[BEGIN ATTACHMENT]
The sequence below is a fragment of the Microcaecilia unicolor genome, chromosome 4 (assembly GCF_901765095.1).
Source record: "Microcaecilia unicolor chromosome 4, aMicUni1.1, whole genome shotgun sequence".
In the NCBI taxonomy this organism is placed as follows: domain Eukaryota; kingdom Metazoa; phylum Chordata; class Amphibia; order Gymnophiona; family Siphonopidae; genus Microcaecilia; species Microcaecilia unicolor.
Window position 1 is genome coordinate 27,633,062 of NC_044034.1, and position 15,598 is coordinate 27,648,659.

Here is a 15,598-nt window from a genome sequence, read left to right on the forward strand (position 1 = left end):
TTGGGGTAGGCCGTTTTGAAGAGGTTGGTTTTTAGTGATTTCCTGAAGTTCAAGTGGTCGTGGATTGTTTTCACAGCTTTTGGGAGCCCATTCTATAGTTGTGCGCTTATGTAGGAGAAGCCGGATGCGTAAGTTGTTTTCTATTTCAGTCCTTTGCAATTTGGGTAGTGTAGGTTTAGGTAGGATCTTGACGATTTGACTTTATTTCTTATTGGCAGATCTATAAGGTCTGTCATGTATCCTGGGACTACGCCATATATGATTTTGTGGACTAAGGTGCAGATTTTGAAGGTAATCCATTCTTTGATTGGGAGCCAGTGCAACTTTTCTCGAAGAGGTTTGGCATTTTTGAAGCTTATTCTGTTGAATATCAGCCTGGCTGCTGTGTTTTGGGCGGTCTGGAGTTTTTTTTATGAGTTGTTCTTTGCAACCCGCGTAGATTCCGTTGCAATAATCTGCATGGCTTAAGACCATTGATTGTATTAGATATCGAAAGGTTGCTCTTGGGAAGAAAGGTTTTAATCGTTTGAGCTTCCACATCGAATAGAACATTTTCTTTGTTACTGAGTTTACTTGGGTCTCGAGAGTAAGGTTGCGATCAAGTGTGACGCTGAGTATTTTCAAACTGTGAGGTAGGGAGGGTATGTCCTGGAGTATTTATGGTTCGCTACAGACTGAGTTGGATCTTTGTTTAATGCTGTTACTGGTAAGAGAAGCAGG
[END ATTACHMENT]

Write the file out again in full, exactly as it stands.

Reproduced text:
The sequence below is a fragment of the Microcaecilia unicolor genome, chromosome 4 (assembly GCF_901765095.1).
Source record: "Microcaecilia unicolor chromosome 4, aMicUni1.1, whole genome shotgun sequence".
In the NCBI taxonomy this organism is placed as follows: domain Eukaryota; kingdom Metazoa; phylum Chordata; class Amphibia; order Gymnophiona; family Siphonopidae; genus Microcaecilia; species Microcaecilia unicolor.
Window position 1 is genome coordinate 27,633,062 of NC_044034.1, and position 15,598 is coordinate 27,648,659.

Here is a 15,598-nt window from a genome sequence, read left to right on the forward strand (position 1 = left end):
TTGGGGTAGGCCGTTTTGAAGAGGTTGGTTTTTAGTGATTTCCTGAAGTTCAAGTGGTCGTGGATTGTTTTCACAGCTTTTGGGAGCCCATTCTATAGTTGTGCGCTTATGTAGGAGAAGCCGGATGCGTAAGTTGTTTTCTATTTCAGTCCTTTGCAATTTGGGTAGTGTAGGTTTAGGTAGGATCTTGACGATTTGACTTTATTTCTTATTGGCAGATCTATAAGGTCTGTCATGTATCCTGGGACTACGCCATATATGATTTTGTGGACTAAGGTGCAGATTTTGAAGGTAATCCATTCTTTGATTGGGAGCCAGTGCAACTTTTCTCGAAGAGGTTTGGCATTTTTGAAGCTTATTCTGTTGAATATCAGCCTGGCTGCTGTGTTTTGGGCGGTCTGGAGTTTTTTTTATGAGTTGTTCTTTGCAACCCGCGTAGATTCCGTTGCAATAATCTGCATGGCTTAAGACCATTGATTGTATTAGATATCGAAAGGTTGCTCTTGGGAAGAAAGGTTTTAATCGTTTGAGCTTCCACATCGAATAGAACATTTTCTTTGTTACTGAGTTTACTTGGGTCTCGAGAGTAAGGTTGCGATCAAGTGTGACGCTGAGTATTTTCAAACTGTGAGGTAGGGAGGGTATGTCCTGGAGTATTTATGGTTCGCTACAGACTGAGTTGGATCTTTGTTTAATGCTGTTACTGGTAAGAGAAGCAGG